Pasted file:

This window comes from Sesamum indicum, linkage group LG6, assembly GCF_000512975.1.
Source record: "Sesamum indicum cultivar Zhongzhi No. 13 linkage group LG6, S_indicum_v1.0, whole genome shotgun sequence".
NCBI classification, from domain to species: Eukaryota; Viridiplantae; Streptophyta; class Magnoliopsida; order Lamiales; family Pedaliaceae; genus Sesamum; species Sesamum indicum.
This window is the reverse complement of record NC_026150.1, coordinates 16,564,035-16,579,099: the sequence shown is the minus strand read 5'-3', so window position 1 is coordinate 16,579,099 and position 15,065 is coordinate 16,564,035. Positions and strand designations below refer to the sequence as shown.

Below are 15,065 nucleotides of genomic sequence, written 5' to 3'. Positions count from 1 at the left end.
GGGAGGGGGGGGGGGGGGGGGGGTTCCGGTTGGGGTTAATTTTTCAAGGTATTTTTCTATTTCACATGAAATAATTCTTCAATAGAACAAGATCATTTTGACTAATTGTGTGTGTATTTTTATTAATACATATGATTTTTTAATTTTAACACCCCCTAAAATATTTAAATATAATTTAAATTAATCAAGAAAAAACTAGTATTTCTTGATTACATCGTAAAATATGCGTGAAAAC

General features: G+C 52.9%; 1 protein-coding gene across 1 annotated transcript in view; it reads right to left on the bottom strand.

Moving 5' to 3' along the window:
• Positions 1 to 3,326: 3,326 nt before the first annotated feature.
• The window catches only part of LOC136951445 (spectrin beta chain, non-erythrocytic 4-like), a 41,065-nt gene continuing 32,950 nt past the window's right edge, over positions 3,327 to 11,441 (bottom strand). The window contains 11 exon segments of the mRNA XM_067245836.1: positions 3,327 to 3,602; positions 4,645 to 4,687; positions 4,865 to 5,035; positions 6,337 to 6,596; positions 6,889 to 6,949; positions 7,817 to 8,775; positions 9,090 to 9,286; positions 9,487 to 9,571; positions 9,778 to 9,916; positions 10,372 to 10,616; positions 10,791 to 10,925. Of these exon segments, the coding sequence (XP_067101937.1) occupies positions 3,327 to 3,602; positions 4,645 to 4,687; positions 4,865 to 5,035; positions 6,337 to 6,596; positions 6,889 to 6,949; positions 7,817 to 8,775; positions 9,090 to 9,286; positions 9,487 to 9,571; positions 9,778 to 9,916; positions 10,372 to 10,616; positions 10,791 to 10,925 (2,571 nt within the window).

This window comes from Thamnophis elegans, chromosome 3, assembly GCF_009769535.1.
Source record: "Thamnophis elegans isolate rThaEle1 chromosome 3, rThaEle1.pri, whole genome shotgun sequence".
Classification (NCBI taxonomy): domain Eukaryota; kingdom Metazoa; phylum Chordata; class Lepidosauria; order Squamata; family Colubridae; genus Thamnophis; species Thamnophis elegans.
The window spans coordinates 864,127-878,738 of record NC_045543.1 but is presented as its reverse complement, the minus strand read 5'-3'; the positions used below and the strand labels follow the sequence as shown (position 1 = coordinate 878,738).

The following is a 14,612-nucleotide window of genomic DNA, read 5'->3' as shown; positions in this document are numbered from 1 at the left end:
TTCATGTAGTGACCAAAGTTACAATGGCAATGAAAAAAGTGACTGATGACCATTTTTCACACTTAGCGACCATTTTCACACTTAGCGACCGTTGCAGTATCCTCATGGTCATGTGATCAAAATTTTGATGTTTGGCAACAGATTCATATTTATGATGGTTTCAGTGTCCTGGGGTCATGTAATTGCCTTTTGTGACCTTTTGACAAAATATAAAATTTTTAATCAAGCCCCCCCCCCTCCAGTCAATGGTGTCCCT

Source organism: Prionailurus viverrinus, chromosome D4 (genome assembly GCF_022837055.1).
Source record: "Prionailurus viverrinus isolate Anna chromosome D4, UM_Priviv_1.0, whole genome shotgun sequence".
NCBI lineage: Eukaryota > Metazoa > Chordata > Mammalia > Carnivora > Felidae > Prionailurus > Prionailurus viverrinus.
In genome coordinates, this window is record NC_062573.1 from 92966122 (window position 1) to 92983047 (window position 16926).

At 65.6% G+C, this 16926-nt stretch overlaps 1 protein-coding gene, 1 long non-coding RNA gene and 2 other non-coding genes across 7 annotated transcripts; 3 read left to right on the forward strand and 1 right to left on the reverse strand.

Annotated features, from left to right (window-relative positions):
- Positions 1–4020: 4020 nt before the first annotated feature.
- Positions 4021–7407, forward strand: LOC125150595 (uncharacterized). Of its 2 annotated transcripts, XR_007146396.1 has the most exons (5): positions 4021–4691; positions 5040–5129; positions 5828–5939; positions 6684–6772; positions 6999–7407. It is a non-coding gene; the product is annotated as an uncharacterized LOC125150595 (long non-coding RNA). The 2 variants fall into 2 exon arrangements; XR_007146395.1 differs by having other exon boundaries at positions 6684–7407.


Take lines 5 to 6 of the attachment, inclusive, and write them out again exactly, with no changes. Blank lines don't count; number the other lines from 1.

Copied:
Below are 15,065 nucleotides of genomic sequence, written 5' to 3'. Positions count from 1 at the left end.
GGGAGGGGGGGGGGGGGGGGGGGTTCCGGTTGGGGTTAATTTTTCAAGGTATTTTTCTATTTCACATGAAATAATTCTTCAATAGAACAAGATCATTTTGACTAATTGTGTGTGTATTTTTATTAATACATATGATTTTTTAATTTTAACACCCCCTAAAATATTTAAATATAATTTAAATTAATCAAGAAAAAACTAGTATTTCTTGATTACATCGTAAAATATGCGTGAAAAC